Stars who have emerged from the city of Compton include Dr. Dre, Kendrick Lamar and today’s birthday boy Anthony Anderson, who still pays tribute to his hometown. Let’s start with his birth in 1970 and check out some more August 15 milestones:

1970: Anthony Anderson is Born

Straight outta Compton, a crazy famous actor named Anthony Anderson was born 48 years ago today.

“[The movie] Straight Outta Compton is a true depiction of my childhood,” Black-ish’s Emmy-nominated star told Elle in 2016. “We are all the same age—Ice Cube, Dr. Dre, Eazy-E. We grew up in the same era down the street from one another. Their music was the soundtrack to my life. Watching Straight Outta Compton was a stroll down memory lane.”

1989: Bobby Brown Drops “Rock Wit’Cha”

The run of singles from Bobby Brown’s hit album Don’t Be Cruel continued with the release of the album’s fifth single “Rock Wit’Cha.” Produced by L.A. Reid and Babyface, the song landed at No. 7 on the Billboard 200 and No. 3 on the Top R&B Singles chart.

”I’m not just a singer, or a dancer, or a performer,” he admitted to Rolling Stone in 1989 when he was 20-years-old. ”I want to be a lot of different things. People don’t know what Bobby Brown is. I want to be mysterious. I don’t want people to be able to label me. I just wanna be Bobby, the Man Who Does Everything.”

1995: B.G. Knocc Out and Dresta Drop Real Brothas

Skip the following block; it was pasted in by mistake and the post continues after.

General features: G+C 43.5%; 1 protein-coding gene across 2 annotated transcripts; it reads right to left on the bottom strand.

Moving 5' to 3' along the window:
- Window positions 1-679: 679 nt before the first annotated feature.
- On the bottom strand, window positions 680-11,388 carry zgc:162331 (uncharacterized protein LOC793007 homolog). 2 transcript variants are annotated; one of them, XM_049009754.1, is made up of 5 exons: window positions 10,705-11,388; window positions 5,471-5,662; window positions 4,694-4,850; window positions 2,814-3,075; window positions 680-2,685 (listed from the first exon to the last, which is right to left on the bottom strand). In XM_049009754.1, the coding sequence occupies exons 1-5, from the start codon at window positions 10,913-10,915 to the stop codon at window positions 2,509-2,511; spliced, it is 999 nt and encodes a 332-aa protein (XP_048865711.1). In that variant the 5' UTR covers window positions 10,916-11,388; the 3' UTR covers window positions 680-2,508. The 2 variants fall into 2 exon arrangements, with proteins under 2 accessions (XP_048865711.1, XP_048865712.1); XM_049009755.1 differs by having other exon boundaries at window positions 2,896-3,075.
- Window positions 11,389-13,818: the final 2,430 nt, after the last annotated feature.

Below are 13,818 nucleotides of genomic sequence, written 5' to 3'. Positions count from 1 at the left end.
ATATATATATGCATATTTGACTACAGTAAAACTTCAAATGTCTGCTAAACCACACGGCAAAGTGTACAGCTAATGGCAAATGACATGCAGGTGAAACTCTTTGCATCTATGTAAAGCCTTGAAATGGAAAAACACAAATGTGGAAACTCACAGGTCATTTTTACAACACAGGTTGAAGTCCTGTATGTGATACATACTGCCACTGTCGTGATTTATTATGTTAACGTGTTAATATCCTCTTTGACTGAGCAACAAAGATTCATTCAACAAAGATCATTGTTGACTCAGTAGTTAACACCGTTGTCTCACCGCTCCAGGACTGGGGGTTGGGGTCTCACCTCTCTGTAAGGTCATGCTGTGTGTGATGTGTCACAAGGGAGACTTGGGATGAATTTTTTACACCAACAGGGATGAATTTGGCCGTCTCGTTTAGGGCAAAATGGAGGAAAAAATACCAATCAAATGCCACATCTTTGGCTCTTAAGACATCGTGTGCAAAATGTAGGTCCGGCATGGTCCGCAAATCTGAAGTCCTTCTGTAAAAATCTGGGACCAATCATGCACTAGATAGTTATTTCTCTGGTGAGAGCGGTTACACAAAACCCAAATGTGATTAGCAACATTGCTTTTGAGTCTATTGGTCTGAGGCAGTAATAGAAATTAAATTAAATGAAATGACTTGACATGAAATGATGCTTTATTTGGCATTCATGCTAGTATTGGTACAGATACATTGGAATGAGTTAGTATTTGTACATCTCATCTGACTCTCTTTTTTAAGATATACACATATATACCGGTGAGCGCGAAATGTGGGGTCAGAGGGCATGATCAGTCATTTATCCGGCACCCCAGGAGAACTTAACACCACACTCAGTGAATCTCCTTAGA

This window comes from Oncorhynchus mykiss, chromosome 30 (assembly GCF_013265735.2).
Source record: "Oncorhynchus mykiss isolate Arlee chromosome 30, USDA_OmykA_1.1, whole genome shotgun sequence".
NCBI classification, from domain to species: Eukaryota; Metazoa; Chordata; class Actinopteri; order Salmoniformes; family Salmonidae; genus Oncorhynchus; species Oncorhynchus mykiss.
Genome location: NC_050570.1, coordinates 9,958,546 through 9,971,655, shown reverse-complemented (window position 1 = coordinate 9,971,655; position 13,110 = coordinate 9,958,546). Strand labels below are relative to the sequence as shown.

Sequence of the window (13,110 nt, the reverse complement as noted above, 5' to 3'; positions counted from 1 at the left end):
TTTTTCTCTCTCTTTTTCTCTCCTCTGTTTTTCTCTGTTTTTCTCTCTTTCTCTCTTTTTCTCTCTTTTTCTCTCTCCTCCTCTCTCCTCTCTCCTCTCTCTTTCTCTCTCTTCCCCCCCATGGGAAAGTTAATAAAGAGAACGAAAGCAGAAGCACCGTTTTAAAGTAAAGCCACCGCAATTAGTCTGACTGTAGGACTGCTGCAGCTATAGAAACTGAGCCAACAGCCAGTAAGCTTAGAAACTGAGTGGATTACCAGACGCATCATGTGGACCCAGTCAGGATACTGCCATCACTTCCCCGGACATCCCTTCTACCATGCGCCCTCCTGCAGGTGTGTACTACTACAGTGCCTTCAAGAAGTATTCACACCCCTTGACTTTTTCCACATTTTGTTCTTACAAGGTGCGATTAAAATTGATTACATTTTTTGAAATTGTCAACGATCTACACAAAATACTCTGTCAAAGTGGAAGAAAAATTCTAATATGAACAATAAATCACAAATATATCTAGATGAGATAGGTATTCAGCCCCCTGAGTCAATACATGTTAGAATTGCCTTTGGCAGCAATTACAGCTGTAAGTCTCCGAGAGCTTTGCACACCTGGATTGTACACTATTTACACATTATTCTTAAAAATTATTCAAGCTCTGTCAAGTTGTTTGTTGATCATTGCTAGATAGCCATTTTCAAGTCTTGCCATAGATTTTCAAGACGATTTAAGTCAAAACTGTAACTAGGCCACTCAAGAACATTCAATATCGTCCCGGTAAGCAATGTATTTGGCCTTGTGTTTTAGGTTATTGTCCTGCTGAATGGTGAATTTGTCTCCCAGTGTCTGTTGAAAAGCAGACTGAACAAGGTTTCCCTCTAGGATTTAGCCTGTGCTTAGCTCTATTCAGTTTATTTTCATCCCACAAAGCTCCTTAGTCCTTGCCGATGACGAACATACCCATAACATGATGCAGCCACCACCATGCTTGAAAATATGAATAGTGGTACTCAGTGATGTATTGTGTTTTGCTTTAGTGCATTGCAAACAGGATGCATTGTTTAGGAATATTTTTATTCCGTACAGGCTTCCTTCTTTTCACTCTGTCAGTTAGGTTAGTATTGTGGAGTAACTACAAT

Brothers and Compton natives B.G Knocc Out and Dresta, who collaborated with Eazy-E in 1993, dropped their first joint album Real Brothers two years later on this day. The sample-heavy full-length features riffs from Aaliyah, Lakeside, Teddy Pendergrass and the Honeydrippers, to name a few. The brothers dedicated the song “50/50 Love” to Eazy’s memory.

“I believe in my heart somebody did something to Eric,” B.G. Knocc Out told HipHopDX in 2011. “Whether it was Jerry [Heller], whether it was [his widow] Tomica [Woods-Wright], I have yet to really know the truth about it. But, for a person to have full-blown AIDS [that quickly is suspicious]. My little brother, his father died from full-blown AIDS. . .  from sharing a needle [‘cause] he was [an addict]. Now, I seen this man go through these stages, from HIV to full-blown AIDS. And, when you get a cold, any little thing like that, your whole immune system shut down. So you have to go into the hospital just to recover.

"Now, to be around Eric for the last three years of his life and he never had an episode like this – never ever – something is strange, something is real odd," he continued. "And then you gon’ come out and tell me when the man go in there for bronchitis, you gon’ come out and tell me this man had full-blown AIDS. And we done been to New York, we done been to Chicago in below zero weather [and] he never got sick. He never had an episode. Like, c’mon bruh. Who are you kidding?”

2000: Buju Banton Releases Dubbing with the Banton

Produced by Jamaican beatsmith Donovan Germain, Dubbing with the Banton is a collection of minimally dubbed-out instrumentals of Buju Banton hits by studio vets like Coxsone Dodd and Sly Dunbar.

“He was always ready to work,” Germain shared with Reggaeville in 2014. “He was at the studio every single day. And if the studio opened at ten o’clock, he would be there by ten o’clock until we closed for the night. He was very committed to his craft and very talented. Every generation gets a very talented artist. Shabba for the generation before and Buju for his generation, like I think Chronixx is right now. It was just natural for him to excel because of his commitment to the music. He didn’t compromise the standard in the music.”

2000: Lil Jon & the East Side Boyz Let the World Know We Still Crunk!!